From The New York Times:
Thomas Frank is the thinking person’s Michael Moore. If Moore, the left-wing filmmaker, had Frank’s Ph.D. (in history from the University of Chicago), he might produce books like this one and Frank’s previous best seller, “What’s the Matter With Kansas?” As you can tell from its ham-fisted title, “Pity the Billionaire” is not the world’s most subtle political critique. But subtlety isn’t everything. Frank’s best moments come when his contempt boils over and his inner grouch is released. This book is Frank’s interpretation of developments since “What’s the Matter With Kansas?” was published eight years ago. Frank’s thesis here is basically that the thesis of the old book has been confirmed. He will not persuade anybody who does not already buy the Tom Frank line. But those who do (as I do, more or less) will enjoy a very good time having their predispositions massaged.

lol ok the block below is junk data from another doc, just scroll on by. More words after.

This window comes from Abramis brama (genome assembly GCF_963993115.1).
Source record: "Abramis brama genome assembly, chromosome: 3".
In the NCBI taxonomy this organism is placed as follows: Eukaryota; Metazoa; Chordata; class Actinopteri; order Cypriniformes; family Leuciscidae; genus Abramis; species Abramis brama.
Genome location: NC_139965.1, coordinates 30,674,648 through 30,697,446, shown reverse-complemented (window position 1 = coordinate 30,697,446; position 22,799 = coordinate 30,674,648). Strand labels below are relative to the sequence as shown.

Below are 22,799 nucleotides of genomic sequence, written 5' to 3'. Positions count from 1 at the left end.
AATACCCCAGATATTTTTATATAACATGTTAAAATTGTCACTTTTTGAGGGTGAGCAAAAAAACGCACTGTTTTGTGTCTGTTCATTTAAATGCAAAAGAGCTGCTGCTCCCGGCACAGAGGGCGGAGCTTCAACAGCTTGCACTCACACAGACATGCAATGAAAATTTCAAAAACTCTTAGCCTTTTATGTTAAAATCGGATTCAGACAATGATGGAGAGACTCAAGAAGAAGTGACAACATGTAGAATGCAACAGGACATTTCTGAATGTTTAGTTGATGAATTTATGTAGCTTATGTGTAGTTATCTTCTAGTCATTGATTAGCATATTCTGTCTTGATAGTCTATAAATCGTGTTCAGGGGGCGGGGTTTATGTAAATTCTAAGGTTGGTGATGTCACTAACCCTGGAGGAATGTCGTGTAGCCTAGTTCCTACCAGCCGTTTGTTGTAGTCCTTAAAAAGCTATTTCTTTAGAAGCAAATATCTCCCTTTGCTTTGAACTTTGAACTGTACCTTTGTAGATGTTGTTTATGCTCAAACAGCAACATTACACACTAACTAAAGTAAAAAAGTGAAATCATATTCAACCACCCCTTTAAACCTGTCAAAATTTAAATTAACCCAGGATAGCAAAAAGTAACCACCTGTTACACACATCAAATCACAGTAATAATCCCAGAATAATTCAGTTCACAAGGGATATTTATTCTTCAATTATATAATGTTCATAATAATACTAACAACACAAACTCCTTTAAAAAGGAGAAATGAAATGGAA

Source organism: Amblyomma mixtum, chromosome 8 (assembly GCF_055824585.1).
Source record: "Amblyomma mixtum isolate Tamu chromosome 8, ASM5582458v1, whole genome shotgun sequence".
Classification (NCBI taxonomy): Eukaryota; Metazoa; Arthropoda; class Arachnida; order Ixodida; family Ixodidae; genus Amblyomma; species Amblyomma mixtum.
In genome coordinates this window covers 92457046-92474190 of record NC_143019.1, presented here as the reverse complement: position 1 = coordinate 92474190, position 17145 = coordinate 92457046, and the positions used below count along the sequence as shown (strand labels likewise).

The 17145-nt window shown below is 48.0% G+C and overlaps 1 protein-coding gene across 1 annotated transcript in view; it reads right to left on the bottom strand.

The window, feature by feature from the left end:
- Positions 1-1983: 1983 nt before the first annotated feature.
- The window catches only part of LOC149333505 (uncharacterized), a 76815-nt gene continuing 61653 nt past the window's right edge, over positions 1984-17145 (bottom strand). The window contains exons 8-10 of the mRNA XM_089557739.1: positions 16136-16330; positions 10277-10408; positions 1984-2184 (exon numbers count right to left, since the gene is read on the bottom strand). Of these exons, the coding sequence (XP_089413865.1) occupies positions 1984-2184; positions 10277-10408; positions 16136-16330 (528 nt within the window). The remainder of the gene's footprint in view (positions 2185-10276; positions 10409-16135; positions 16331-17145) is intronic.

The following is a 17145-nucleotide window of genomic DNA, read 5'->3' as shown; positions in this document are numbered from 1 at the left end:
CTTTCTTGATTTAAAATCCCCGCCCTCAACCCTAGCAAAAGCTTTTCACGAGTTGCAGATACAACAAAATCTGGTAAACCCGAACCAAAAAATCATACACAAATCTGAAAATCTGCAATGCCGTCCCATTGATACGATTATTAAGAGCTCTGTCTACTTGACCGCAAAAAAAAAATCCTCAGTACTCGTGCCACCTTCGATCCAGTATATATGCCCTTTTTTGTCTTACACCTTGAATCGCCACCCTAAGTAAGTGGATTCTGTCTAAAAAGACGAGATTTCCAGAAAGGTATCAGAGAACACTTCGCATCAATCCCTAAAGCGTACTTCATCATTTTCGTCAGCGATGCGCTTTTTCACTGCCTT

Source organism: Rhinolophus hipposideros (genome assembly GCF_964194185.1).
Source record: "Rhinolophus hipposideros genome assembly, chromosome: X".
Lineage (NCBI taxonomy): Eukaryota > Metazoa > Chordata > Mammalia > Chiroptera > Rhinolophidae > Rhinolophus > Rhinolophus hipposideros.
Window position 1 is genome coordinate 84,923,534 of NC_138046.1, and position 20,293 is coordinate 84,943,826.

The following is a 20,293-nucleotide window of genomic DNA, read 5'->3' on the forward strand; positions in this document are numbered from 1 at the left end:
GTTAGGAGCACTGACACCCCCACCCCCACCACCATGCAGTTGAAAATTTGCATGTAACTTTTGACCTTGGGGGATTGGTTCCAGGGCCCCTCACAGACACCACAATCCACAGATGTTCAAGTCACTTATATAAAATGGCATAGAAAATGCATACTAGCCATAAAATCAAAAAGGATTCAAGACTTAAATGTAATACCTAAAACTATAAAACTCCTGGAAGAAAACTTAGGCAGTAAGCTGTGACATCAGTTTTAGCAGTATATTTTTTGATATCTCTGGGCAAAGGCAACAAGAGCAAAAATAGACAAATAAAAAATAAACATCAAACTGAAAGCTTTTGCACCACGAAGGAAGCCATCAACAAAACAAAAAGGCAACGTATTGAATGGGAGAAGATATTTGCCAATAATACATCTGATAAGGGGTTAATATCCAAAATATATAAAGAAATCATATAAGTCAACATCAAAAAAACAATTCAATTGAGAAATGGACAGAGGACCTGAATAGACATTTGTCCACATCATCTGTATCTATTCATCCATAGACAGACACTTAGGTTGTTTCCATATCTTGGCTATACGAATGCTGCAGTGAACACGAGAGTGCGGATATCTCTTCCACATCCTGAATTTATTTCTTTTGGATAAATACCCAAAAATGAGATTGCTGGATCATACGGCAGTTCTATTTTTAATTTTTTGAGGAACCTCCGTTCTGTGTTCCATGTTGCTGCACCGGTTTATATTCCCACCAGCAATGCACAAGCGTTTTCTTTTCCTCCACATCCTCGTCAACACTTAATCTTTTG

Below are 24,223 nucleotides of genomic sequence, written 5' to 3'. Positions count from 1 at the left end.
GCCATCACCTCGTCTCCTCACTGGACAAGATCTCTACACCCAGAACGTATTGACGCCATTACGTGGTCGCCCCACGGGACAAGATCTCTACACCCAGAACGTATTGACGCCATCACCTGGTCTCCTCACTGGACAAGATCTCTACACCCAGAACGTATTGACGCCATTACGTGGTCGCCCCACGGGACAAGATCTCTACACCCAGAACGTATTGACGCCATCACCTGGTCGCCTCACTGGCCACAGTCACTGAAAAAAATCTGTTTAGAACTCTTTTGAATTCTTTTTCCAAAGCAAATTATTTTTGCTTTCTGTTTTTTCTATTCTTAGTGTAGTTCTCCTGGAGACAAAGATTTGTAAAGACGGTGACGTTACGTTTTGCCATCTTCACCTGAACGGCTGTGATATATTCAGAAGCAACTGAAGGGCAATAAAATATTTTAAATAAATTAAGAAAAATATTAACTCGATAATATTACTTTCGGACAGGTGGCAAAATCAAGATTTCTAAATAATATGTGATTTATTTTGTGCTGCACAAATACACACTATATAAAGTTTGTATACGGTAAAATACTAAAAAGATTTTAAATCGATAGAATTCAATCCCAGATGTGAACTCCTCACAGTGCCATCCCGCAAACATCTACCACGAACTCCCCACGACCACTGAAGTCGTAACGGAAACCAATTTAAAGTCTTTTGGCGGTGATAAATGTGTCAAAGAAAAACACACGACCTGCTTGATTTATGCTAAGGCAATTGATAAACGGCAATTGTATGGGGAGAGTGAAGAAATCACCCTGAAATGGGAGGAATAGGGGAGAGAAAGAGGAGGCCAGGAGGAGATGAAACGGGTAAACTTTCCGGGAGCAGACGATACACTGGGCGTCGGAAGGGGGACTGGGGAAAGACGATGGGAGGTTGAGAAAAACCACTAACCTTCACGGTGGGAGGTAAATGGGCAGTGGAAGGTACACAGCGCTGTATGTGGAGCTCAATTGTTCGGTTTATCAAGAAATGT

Frank sometimes writes in an arch voice that seemed familiar when I first encountered it but that I couldn’t place. Then I read in his book-jacket bio that he writes for Harper’s Magazine, and I thought, “Zounds, Watson, the man may have Lapham’s Disease.” The symptoms of this malady, named after the longtime editor of Harper’s, Lewis H. Lapham (now of Lapham’s Quarterly), include an elevated, orotund, deeply ironic prose style that, in severe cases, reveals almost nothing about what the topic is or what the author wishes to say about it except for a general sense of superiority to everyone and everything around. Fortunately, Frank’s case is very mild. What he retains is a healthy refusal to be intimidated by charges of “elitism.” He’s not afraid to give his chapters titles like “Mimesis.” (I looked it up. It’s a good joke.) He says of some right-wing nut who enjoyed 15 seconds of YouTube fame that he possessed “an understanding of German history that bordered on complete fantasy.” His message to liberals is: Oh, for heaven’s sake, don’t be so defensive! The other side (Republicans, financiers, business executives, billionaires) has most of the economic — and therefore political — power. Today’s conservatives wield reverse snobbery as a weapon, accusing liberals of sins like living on the East or West Coast. Frank mocks conservatives’ claims that they are victims of an all-powerful liberal establishment. He calls this “tearful weepy-woo.”